Zungeru power plant contractors deny labour laws’ violation

Contractors handling the Zungeru Hydroelectric project, CNEEC/SINOHYDRO, have denied the reported violation of Nigeria labour laws levelled against them by some of the site workers.

The contractors in a statement made available to journalists in Abuja on Thursday, said they have been law-abiding and that they have since the commencement of the hydroelectric project in 2013, followed due process in dealing with their workers, and in accordance with the extant labour laws in Nigeria.

According to the statement, the companies have over 2000 Nigerians on their payroll, and that in order to execute the project as scheduled; they engaged the services of many subcontractors and suppliers, stressing that in this case, a worker engaged by a subcontractor should not be confused with those directly employed by CNEEC/SINOHYDRO which are the main contractors for the project.

“The companies are also guided by the national minimum wage approved by the federal government, as a matter of fact, the companies pay above the national minimum wage.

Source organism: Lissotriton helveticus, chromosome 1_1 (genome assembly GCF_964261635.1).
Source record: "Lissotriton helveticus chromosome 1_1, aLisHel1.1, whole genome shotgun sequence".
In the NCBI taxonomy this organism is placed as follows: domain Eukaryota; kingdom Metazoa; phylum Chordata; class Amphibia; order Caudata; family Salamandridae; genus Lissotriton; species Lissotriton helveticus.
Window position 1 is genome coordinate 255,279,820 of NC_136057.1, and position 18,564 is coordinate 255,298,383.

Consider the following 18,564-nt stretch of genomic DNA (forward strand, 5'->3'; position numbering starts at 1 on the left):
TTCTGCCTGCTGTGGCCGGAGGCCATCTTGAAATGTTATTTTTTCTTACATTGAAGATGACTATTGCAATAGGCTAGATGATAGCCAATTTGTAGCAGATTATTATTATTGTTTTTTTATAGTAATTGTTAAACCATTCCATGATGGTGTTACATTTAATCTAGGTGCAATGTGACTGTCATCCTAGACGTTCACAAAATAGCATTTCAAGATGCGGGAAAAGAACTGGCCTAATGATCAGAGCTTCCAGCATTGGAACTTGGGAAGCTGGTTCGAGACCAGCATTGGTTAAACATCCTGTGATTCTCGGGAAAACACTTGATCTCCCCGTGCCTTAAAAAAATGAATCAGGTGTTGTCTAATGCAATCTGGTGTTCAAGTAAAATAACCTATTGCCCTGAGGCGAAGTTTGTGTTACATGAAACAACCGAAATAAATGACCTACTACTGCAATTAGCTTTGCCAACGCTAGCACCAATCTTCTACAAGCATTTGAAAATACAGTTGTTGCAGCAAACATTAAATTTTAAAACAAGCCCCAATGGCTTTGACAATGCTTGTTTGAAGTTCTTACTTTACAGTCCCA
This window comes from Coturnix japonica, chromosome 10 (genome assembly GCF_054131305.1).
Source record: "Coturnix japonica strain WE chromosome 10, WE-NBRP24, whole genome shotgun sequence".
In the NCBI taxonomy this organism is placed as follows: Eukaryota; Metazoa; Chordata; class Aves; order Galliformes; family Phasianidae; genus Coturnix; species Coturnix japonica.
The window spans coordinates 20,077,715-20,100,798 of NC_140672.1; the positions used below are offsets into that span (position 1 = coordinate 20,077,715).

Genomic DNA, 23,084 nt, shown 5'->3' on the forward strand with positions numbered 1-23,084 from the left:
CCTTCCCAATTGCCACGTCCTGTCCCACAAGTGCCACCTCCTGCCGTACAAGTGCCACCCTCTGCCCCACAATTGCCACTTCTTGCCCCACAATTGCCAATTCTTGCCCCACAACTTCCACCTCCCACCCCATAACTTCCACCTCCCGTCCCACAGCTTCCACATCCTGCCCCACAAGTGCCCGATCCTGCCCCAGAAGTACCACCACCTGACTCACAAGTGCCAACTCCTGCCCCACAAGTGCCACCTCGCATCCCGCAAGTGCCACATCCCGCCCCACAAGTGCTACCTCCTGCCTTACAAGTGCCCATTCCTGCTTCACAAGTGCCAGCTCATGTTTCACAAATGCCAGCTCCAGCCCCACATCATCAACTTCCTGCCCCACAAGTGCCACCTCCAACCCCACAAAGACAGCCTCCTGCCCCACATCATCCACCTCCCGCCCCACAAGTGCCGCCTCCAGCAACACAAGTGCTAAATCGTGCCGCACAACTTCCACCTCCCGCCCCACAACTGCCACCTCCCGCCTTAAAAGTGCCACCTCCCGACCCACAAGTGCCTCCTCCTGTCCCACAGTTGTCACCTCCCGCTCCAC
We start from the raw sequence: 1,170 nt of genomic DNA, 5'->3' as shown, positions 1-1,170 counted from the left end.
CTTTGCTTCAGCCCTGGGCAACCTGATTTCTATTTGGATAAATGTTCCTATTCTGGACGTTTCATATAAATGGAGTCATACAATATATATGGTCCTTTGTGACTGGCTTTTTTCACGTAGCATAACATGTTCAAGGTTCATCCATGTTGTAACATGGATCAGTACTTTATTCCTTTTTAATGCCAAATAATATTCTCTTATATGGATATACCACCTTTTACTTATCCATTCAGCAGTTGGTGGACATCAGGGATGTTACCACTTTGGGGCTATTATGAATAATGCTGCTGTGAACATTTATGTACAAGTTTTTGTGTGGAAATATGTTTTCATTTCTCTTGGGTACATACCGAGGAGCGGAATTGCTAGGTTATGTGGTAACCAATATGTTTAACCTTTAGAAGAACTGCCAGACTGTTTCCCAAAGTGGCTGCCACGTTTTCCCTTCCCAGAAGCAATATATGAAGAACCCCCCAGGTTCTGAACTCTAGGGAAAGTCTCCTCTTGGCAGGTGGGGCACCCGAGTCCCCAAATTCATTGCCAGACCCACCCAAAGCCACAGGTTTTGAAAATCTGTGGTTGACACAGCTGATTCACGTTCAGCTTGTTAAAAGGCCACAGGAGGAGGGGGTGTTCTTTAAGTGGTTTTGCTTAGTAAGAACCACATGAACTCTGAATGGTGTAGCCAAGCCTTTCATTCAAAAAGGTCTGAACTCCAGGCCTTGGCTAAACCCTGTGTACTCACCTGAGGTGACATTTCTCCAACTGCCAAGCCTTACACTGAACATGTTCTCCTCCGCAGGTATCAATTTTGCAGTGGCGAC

“We have a robust staff welfare programme. Any staff involved in an accident in our project site is promptly taken care of fully by the Consortium. In case of permanent disability we have special packages spelt out in the employment manual.

“Currently there is an injured staff member and the companies have spent over N2 million on his treatment. For those who died in line of duty, the company handled part of the burial expenses in line with the requirement of the labour law while arrangements are being made for whatever benefits accrued to them including NSITF”, the consortium explained in the statement.

Some persons, who said they are employees of the companies had gone to a radio station in Abuja where they accused the contractors of violating labour laws by denying them some of their employment rights, a development the companies questioned that if the allegations were true, why did the said staff members waited for over seven years, working on a project that is at 95 percent completion stage before raising alarm.

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